Cathy Nowak’s love of learning leads to pursuit of NRM doctorate in retirement
By: George Watson
It's a long drive from Oregon to Texas, leaving plenty of time to think. This past spring, Blake Grisham, an associate professor in Texas Tech's Department of Natural Resources Management, made this drive, as he has done every year for the last six years. It was his annual trip with students from NRM to the Pacific Northwest to help friend and Oregon Department of Fish & Wildlife (ODFW) biologist Cathy Nowak tag and track greater sandhill cranes around the Ladd Marsh Wildlife Area.
This time, however, was different. After 20 years with ODFW, Nowak had announced her retirement. She was going to continue the ongoing crane research as a volunteer, just because she was deeply involved and loved the work. But as the miles ticked by for Grisham, the thought kept creeping into his head – why not have Nowak formalize all her work into a doctoral degree?
“I called her and said, ‘If I could get some funding for you to do your doctorate at Texas Tech using these data you've collected since 2008, would you be interested?'” Grisham said. “I expected her to just laugh me off the face of the earth. She had a big trip to Ecuador and maybe Costa Rica planned. I'm like, ‘Who wants to work for a doctorate at 65 when you have all these awesome trips planned?' I've been told ‘no' a lot in my life; that's part of being a scientist.”
Turns out, she was interested. “I was ready to retire from ODFW, but I felt there was much more to learn from the cranes,” Nowak said. “I was planning to continue capturing, tracking and learning about sandhill cranes as a volunteer after retirement. I wanted to do the research. Texas Tech offers many resources not available to me at ODFW in terms of expertise, mentorship and an academic environment. So, I decided to pursue a doctorate to finish the work I had started and to cap my wildlife career by having done something of value for sandhill crane management.”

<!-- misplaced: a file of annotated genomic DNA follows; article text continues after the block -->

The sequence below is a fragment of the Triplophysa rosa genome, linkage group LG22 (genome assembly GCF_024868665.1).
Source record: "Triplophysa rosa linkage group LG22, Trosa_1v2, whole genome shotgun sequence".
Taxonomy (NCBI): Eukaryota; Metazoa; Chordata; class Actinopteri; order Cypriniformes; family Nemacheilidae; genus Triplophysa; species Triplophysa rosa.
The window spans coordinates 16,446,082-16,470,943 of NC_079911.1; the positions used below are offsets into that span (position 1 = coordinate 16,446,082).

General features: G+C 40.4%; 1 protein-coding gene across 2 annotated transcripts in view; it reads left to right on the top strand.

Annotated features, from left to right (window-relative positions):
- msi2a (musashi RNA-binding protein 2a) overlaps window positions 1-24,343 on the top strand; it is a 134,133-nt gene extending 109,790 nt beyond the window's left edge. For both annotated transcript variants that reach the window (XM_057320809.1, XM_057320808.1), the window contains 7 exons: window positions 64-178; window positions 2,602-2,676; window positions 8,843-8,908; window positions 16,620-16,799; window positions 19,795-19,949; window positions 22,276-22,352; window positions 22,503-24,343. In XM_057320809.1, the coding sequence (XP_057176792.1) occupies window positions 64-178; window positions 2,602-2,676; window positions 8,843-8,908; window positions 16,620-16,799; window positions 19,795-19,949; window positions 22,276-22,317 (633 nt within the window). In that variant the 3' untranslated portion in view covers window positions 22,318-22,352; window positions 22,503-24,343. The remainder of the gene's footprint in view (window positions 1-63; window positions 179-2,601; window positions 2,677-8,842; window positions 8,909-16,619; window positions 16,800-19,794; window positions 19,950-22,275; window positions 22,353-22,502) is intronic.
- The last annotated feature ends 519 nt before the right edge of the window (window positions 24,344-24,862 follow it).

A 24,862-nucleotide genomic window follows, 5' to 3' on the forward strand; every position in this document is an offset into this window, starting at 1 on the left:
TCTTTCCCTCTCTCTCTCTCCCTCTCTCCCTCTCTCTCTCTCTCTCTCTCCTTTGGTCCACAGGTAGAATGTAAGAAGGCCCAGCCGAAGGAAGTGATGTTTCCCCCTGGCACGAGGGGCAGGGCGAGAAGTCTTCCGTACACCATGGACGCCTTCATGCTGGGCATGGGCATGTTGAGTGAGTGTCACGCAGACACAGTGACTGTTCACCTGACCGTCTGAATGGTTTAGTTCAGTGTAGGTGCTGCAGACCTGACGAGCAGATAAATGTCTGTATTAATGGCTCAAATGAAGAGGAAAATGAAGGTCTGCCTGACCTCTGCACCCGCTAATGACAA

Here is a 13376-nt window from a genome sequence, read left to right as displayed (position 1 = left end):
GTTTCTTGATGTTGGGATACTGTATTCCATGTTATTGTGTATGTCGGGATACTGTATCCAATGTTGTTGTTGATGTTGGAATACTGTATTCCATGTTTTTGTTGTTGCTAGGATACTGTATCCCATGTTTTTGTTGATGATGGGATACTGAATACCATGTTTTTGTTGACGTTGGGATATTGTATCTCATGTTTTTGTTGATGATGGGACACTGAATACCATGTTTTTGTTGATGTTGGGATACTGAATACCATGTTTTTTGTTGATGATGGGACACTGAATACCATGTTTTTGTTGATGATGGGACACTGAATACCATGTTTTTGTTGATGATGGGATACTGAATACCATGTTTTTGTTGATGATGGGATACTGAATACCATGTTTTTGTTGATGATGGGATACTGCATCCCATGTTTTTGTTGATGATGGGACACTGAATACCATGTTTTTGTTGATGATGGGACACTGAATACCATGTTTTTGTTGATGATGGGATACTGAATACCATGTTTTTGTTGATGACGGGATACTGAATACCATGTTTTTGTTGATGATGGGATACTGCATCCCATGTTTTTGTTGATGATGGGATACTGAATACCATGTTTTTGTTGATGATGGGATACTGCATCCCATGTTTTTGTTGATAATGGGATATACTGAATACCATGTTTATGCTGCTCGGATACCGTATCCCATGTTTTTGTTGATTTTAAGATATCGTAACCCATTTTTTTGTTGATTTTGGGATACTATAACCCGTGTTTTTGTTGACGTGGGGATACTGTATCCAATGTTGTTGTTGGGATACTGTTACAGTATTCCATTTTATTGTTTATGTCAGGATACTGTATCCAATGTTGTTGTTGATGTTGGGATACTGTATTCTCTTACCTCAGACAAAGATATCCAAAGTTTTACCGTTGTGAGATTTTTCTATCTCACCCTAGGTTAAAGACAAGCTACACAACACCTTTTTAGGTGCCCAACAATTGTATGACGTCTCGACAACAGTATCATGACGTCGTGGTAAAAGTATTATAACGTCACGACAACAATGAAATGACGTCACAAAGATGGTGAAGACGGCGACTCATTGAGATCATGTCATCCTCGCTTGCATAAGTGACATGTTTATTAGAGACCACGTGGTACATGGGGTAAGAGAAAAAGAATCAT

So, at age 65, Nowak enrolled as a doctoral student in NRM within Tech's College of Agricultural Sciences & Natural Resources. But it's not a normal path for a doctoral student by any means, and not just because of her age.
Nowak is performing her course work and research while still residing in Oregon, where the research is happening. In one aspect, Grisham said, the COVID-19 pandemic displayed the ability of this setup from through Texas Tech's robust distance learning practices, which have been implemented in Nowak's pursuit of a doctorate.
Grisham said some of the graduate classes Nowak will take will be done virtually, but those will be limited due to his belief that an NRM degree is best done with a hands-on approach. At the same time, Nowak has enough experience in the field that many of the classes in the degree program will contain information she already knows.
Still, Nowak is looking forward to the learning process. “Education always enhances life,” she said. “During this process, I hope to better understand the data and observations I compile and to make it available to the wider community of sandhill crane researchers. I also hope to share our understanding of cranes with the general public and open a window into the lives of cranes that few are privileged to see. I have no plans or vision for work beyond this project, but that is a few years in the future so, who knows?”
Pursuing a doctorate from a university halfway across the country is definitely unusual, Grisham said. He said the distance aspect is likely not new to Texas Tech, but having someone pursue a degree in retirement certainly is new in NRM.
“I'm not sure if either individual, either from my perspective or Cathy's perspective, would be willing to do this,” Grisham said. “But I think everything just fell in place with us, how well we get along and our shared visions and goals, both with research and student mentoring.
“I think one of the pros of being in NRM at Texas Tech is we emphasize working together in collaborative ways with different people. We sort of form these kind of family bonds,” he said. “I think that's why it's rare and unique, especially in other disciplines where you don't have such a tight-knit connection.”
CONTACT: Warren Conway, Bricker Endowed Chair in Wildlife Management and Chairperson, Department of Natural Resources Management, Texas Tech University at (806) 4-6579 or firstname.lastname@example.org
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